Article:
This How To is about recollimating (or fixing double-vision) on binoculars. Before proceeding, you should check to see if your binocs are under warranty, because following this 'ible will most likely void any of those.
Also, the instruction set herein is true for all of the binocs I've repaired, which is quite a few since I foolishly let onto my friends that I did my own. But maybe your pair is different.
Ah, binoculars! What a wonderful boon to backyard astronomers, nature lovers, and even sports fans. But what a waste of space if they are off kilter. But before dissecting that old pair, or chucking them, try this method for fixing double vision.
Collimating is a word astronomers use when talking about fixing up their scopes. A well collimated scope allows a column of light to pass through the objective lens, bounce off any mirrors, and enter the viewing lens straight into your eye. A poorly collimated scope dims an image, and/or makes it hazy. It is often the result of the objective lens or a mirror not sitting 100% correctly with the scope's barrel. The light will not travel from the objective lens to whatever mirrors and then to the viewer correctly.
In the binocular world, you have to consider not one, but two columns coming together to make an image. Fortunately for binoculars, the problem is much less likely to result from the objective lens sitting askew. Rather, the usual suspect for poorly collimated binocs (double-vision) is that one of the prisms has fallen out of adjustment.
A lot of folks armed only with this knowledge will simply adjust the screws on one side until the double vision is "fixed." However, true collimation is the result of getting the light to enter the center most part of the objective lens and following a path to the center most part of the viewing lens. If you simply adjust one barrel until the double vision is gone, you'll get rid of that problem, but you won't have nearly as much light coming in, resulting in dimmer, less sharp images. Following my method accounts for that and allows us to collimate much more proficiently.
Sometimes your binoculars fall out of collimation because you dropped your old pair of field binocs. Sometimes this happens because the package delivery service guy dropped your new pair (in which case, again, check for a warranty before going any further). Maybe they weren't collimated correctly before leaving the warehouse. For whatever reason, you have a pair with double-vision, and that just won't do. Let's fix that.
Step 1: Gather Some Supplies
1. A pair of jenky binocs. Porro prisms are much easier to adjust than roof prism binoculars. Those aren't brands but the way these two designs work shows in the shape of the pair. Look at the pic to figure out which your kind are. Porros are usually bigger and have that classic "binoculars" look, like someone in WWII would have used, whereas roof prisms are sleek and often marketed as "portable" or some such word meaning small.
2. Technical (small) screwdriver set. Most brands use tiny slotted screws, though some like to get creative.
That's all you NEED need. But here are some things that will come in handy:
3. A lake with two sides you can access.
4. A sign with an "+" on it. You can make one with a marker and a piece of cardboard. Use the black marker to make four squares on the sides, rather than a black + in the middle. You'll see why later. As long as you won't be cited for littering, hang the sign from a tree with a plumb weight tied to the bottom center. I used the cross on a church once. I typically use a rig across the lake I live near. It has beams that work perfectly. Whatever you use, you want the "+" to be (a) level with the ground and (b) near a vertical (plumb) line.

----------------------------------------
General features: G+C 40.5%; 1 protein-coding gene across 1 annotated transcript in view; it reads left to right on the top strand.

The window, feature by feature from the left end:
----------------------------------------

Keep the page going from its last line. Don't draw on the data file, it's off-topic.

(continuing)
5. A tripod and a tripod adapter for your binocs. "But, Alan," you say, "I don't have a tripod adapter, don't want to buy one, and I'm not even sure my binocs are tripod mountable." I got you covered. Check out this Instructable by yours truly!
6. A pen knife if you are willing to permanently alter your binocs or some glue if you are not.
7. A laser pointer. Yep. That's what I said. And grab a ruler and some tape while you are at it.
8. A lot of patience.
Step 2: Locate and Expose the Adjustment Screws
Often the companies producing the binoculars hide the adjustment screws under a layer of rubber or latex or etc. This serves two main purposes.
First, the layers do actually protect those screws and the inside of the binocs from the elements. The last thing you want is water in your binocs. Ugh! However, this isn't likely to happen just by exposing those screws.
Second, they keep people from messing with them. You can mess with them by accident, or on purpose. And it's great that the layer of whatever material they use on yours protects you from accidentally touching the screws, but you should be able to do it on purpose when you need to.
So, referencing the pic above, either peel back the coating from the adjustment screw nearest the viewer (to glue back later) or, using a hobby knife, cut off the layer just where the screw is. If you cut out just that area then the layer that surrounds the screw will keep you from accidentally touching the adjustment screws.
You can do the same thing for all four screws, but I highly recommend leaving the front screws (the ones near the objective lens) alone until you are absolutely sure those prisms are the problem. The fact is, the screws nearer the viewer are much, much, more likely to fall out of adjustment.
Now don't get out the screwdriver just yet...
Step 3: Determine Which Lens Needs Adjustment
Determine not only which lens needs adjustment, but which adjustment(s) you need to make.
1. Hang your + target or identify one.